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THIS IS WHAT HAPPENS WHEN ARTISTS RUN OFF WITHOUT PAYING SALES TAX

I have been doing the Golden Fine Arts for over 10 years and always paid my sales tax at the end of the show. It was never a big deal and no city licensing was required. The only problem I ever encountered was one year I was told to go to the wrong place to pay by a volunteer. Now because some artists have skipped town with out paying, paperwork for a temporary license and a $50 deposit needs to be paid up front before the show. And to add insult to injury, the town Tax Auditor refers to participants in this upscale show as 'VENDORS". Thanks to all you schmucks who don't pay the sales tax. 

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It always seem like it is a few who ruin it for the rest of us. 

Paying the $50 upfront deposit has been part of the Denver Cherry Creek Art Festival since the beginning. The smaller shows must be waking up. 

?? There isn't a $50.00 upfront deposit required at Cherry Creek. Just pay for a State and City license and pay the sales tax before the last day of the month.

What is the $50 deposit applied towards? I wonder if it is applied towards the license fees and if it is also applied towards any taxes would it be deducted from any taxes that you pay after a show?

Most licenses can be obtained prior to a show online...however taxes cannot be calculated until after you finish the last day of a show...

There is no fee for the license. The $50 is applied toward the tax due. The Steamboat Springs Art in the Park show also collects a $50 deposit and if I remember correctly there is a fee for the license.

Colorado has strict regulations regarding sales tax. I've done shows in numerous states, and Colorado tops the list of tax tax tax and it gripes me. Alabama is similar. Florida on the other hand is a piece of cake. Funny thing, Tennessee sent me a tax due statement after not filing, and I didn't even have a tax license for the state. They got my info from Chattanooga's 4Bridges show where I had to cancel due to my wife nearly dying in Macon, GA the week prior to the show. I called the tax autority in Tenn. and they immediately erased the charge. But still, I had to take action and spend time doing it because the show informed the authority that we would be there. A license wasn't required to do the show, either.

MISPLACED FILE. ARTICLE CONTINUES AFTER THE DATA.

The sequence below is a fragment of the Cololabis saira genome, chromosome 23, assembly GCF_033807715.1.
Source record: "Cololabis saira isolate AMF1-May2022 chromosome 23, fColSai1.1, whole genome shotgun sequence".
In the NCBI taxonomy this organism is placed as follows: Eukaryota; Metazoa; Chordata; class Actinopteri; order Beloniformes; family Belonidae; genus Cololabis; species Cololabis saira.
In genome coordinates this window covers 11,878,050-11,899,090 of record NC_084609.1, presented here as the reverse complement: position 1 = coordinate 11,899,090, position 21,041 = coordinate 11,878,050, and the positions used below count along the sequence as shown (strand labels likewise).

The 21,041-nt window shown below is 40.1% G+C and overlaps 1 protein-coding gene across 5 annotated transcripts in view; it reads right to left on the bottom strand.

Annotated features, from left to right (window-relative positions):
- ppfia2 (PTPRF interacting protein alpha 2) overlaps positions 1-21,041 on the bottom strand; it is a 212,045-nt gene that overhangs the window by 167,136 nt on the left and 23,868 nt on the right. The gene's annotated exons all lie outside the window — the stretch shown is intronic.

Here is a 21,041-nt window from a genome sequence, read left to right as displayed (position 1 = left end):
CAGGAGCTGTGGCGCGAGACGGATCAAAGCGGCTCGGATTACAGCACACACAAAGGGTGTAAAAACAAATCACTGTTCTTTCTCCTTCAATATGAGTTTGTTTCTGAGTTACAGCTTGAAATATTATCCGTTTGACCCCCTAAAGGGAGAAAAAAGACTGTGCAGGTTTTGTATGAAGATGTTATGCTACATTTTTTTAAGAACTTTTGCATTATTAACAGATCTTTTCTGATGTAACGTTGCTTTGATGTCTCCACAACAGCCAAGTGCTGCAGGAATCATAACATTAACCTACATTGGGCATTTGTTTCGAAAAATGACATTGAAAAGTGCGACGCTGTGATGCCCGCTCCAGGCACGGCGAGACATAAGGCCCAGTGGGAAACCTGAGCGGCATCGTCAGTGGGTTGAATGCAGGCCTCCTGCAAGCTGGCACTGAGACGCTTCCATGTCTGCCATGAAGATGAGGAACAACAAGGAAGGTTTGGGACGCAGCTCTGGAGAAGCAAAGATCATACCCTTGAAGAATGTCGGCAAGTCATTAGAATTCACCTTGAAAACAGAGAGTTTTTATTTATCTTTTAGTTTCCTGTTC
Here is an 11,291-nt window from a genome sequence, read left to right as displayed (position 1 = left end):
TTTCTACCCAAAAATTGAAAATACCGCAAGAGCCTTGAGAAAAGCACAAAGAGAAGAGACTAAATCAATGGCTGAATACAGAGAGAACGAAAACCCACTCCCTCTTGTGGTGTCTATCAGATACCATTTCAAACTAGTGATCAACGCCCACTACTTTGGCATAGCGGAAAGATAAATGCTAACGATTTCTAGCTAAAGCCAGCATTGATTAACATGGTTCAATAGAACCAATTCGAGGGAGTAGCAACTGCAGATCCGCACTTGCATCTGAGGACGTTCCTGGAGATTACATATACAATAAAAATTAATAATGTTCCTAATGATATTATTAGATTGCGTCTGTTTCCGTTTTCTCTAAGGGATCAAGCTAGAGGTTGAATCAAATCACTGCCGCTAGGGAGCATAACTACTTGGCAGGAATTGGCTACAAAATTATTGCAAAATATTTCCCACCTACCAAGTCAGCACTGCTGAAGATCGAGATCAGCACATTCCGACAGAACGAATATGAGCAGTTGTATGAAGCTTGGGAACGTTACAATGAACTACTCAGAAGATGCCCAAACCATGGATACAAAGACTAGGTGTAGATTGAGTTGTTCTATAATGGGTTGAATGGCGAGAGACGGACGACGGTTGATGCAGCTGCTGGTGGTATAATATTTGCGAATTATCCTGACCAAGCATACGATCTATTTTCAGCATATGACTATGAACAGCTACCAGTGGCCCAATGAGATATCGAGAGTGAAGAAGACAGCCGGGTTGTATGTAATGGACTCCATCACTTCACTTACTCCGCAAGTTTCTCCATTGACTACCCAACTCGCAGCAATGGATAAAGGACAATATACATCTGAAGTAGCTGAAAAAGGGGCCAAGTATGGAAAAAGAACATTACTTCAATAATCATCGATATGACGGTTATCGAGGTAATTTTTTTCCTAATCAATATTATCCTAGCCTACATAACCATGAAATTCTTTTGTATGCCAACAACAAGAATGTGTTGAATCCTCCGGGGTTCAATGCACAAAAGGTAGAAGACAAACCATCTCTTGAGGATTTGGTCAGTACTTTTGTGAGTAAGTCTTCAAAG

I don't know, Richard. I don't think you can blame the artists. Just like Connie mentioned, other shows in the area already charge the fees.

There are many artists commenting on seveal blogs about how a show, or shows were so down in terms of sales... and even of some shows where they zeroed out completely. If you have to pay an additional $50 tax deposit and then zero out it would be interresting to see how willing and how quickly a city or state would refund any amounts due from the deposit.

States will pay it back in a timely manner. We've had refunds given and all were given within a few weeks of notifying them we needed it. The problem is there's still work to do to get the refund, and that's tedious as Connie states below.

Sales tax, as we all know, is different state by state. We live in Michigan and had our state sales tax on file, mostly I believe you can sale through most Michigan events with no one asking for sales tax. At Ann Arbor though usually the tax collectors show up and they want payment now (unless you have their state sales tax license as we did). 

New York State and New Jersey can be onerous. Be careful there.

Illinois pretty straightforward. Ohio - easy and fair. Some states want payment after each show and the best ones only request a yearly filing. Keeping it straight is important and tedious. Does anyone have a system they use?

My system is to pay the sales tax within a week of leaving an event if I wasn't returning to the state for the rest of the tour or year. For Florida I paid semi-annual since they allowed me to be a seasonal vendor with that twice-a-year status. Some states don't require a permit if the vendor will be their only once or twice a year. I like that. It can be a pain to keep up with this stuff. But it's necessary. So keep a calendar and when you sign up for a state, write the DEADLINE TO FILE in your calendar so you'll remind yourself to do it.

I personally like it when they collect the sales tax at the end of each show. Doing it this way completes the entire process for that show.  It is not something I have to deal with when I need to focus all of my time and thoughts on all that I have to do to prepare for the next show.

Some cities such as New Orleans are a pain in the ass. I got an occupational license from New Orleans (couldn't do it online and had to drive 70 miles just to get it) and I only do one or 2 shows there during the year...BUT every single month they send me a form to complete even when I do no shows that month. You would think annually od semi-annually would make more sense (it does make more sense but they don't do it)...

Government? Making sense?

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